Document Detail


A comparison of a new skin closure device and intradermal sutures in the closure of full-thickness surgical incisions.
MedLine Citation:
PMID:  23018695     Owner:  NLM     Status:  MEDLINE    
Abstract/OtherAbstract:
BACKGROUND: A novel topical skin adhesive system was developed to close the outermost layer of skin in an expeditious manner. To determine its clinical utility, a clinical investigation was undertaken to demonstrate equivalence of a new adhesive skin closure system (Prineo Skin Closure System) to intradermal sutures in wound closure.
METHODS: The investigation included 83 patients who underwent elective abdominoplasty, circumferential body lift procedures, and breast reconstruction with deep inferior epigastric perforator flaps. Incisions were divided in half, and each half was randomized to wound closure with the new skin closure system, including a pressure-sensitive adhesive mesh tape for wound edge approximation and next-generation cyanoacrylate or intradermal sutures. Postoperative evaluations took place at 24 hours, 7 days, 12 to 25 days, 90 days, 6 months, and 12 months.
RESULTS: The new skin closure system was found to be equivalent to intradermal sutures for the continuous approximation of wounds. The upper limit of the two-sided 90 percent confidence interval for difference in proportions was 10.9 percent. The mean time to closure for the new skin closure system was 1.46 minutes, approximately 5 minutes faster than that for intradermal sutures (p < 0.0001). Both treatments had similar incision healing and cosmetic outcomes. No quantitative or qualitative differences of clinical significance were evident between the treatment groups.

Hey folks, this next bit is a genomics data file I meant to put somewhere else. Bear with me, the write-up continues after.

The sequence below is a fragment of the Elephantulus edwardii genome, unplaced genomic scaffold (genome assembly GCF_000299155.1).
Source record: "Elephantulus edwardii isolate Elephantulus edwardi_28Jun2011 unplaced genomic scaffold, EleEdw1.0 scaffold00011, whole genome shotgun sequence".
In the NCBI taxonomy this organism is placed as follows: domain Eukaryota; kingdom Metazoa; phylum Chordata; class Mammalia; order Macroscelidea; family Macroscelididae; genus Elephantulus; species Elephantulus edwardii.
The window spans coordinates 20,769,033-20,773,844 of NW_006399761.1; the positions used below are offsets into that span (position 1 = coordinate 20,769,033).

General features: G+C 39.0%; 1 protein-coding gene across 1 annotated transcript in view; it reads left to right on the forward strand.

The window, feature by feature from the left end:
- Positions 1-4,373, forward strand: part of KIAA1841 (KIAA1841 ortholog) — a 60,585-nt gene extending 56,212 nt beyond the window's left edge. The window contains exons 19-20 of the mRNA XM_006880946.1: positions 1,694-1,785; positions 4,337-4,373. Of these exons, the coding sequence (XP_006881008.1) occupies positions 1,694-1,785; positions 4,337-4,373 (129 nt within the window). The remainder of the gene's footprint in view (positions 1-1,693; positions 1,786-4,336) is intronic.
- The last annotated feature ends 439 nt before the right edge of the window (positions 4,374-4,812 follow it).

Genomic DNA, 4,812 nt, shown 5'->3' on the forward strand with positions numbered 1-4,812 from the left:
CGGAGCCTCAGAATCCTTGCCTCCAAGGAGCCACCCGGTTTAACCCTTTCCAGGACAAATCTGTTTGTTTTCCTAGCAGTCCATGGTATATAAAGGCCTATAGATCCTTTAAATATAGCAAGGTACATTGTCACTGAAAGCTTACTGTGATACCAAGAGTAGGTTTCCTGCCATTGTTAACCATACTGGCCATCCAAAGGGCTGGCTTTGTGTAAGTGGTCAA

CONCLUSIONS: The Prineo Skin Closure System can be considered equivalent to intradermal sutures for full-thickness surgical incisions with regard to safety and effectiveness. The ease and speed of application contribute to shortened operative times (4.5 times faster than intradermal sutures).
Authors:
Dirk Richter; Alexander Stoff; Venkat Ramakrishnan; Klaus Exner; Jan Jernbeck; Phillip N Blondeel
Related Documents :
16925305 - Band versus bypass: randomization and patients' choices and perceptions.
12430975 - Bariatric surgery for morbid obesity: why, who, when, how, where, and then what?
9438765 - Unsuspected cirrhosis discovered during elective obesity operations.
17227925 - Life expectancy benefits of gastric bypass surgery.
11820385 - Endoscopic diverticulotomy of zenker's diverticulum: management and complications.
7772085 - Rapid development of umbilical metastases after laparoscopic cholecystectomy for unsusp...
Publication Detail:
Type:  Comparative Study; Journal Article; Multicenter Study; Randomized Controlled Trial; Research Support, Non-U.S. Gov't    
Journal Detail:
Title:  Plastic and reconstructive surgery     Volume:  130     ISSN:  1529-4242     ISO Abbreviation:  Plast. Reconstr. Surg.     Publication Date:  2012 Oct 
Date Detail:
Created Date:  2012-09-28     Completed Date:  2012-12-14     Revised Date:  2014-10-13    
Medline Journal Info:
Nlm Unique ID:  1306050     Medline TA:  Plast Reconstr Surg     Country:  United States    
Other Details:
Languages:  eng     Pagination:  843-50     Citation Subset:  AIM; IM    
Export Citation:
APA/MLA Format     Download EndNote     Download BibTex
MeSH Terms
Descriptor/Qualifier:
Abdominoplasty / methods
Adult
Cyanoacrylates / therapeutic use
Dermis / surgery*
Equipment Design
Equipment Safety
Esthetics
Female
Humans
Male
Mammaplasty / methods
Middle Aged
Prospective Studies
Reconstructive Surgical Procedures / adverse effects,  methods*
Safety Management
Suture Techniques / instrumentation
Sutures*
Tissue Adhesives / therapeutic use
Wound Closure Techniques / instrumentation*
Wound Healing / physiology*
Chemical
Reg. No./Substance:
0/Cyanoacrylates; 0/Tissue Adhesives

From MEDLINE®/PubMed®, a database of the U.S. National Library of Medicine


Previous Document:  Treating fat grafts with human endothelial progenitor cells promotes their vascularization and impro...
Next Document:  Use of progressive tension sutures in components separation: merging cosmetic surgery techniques wi...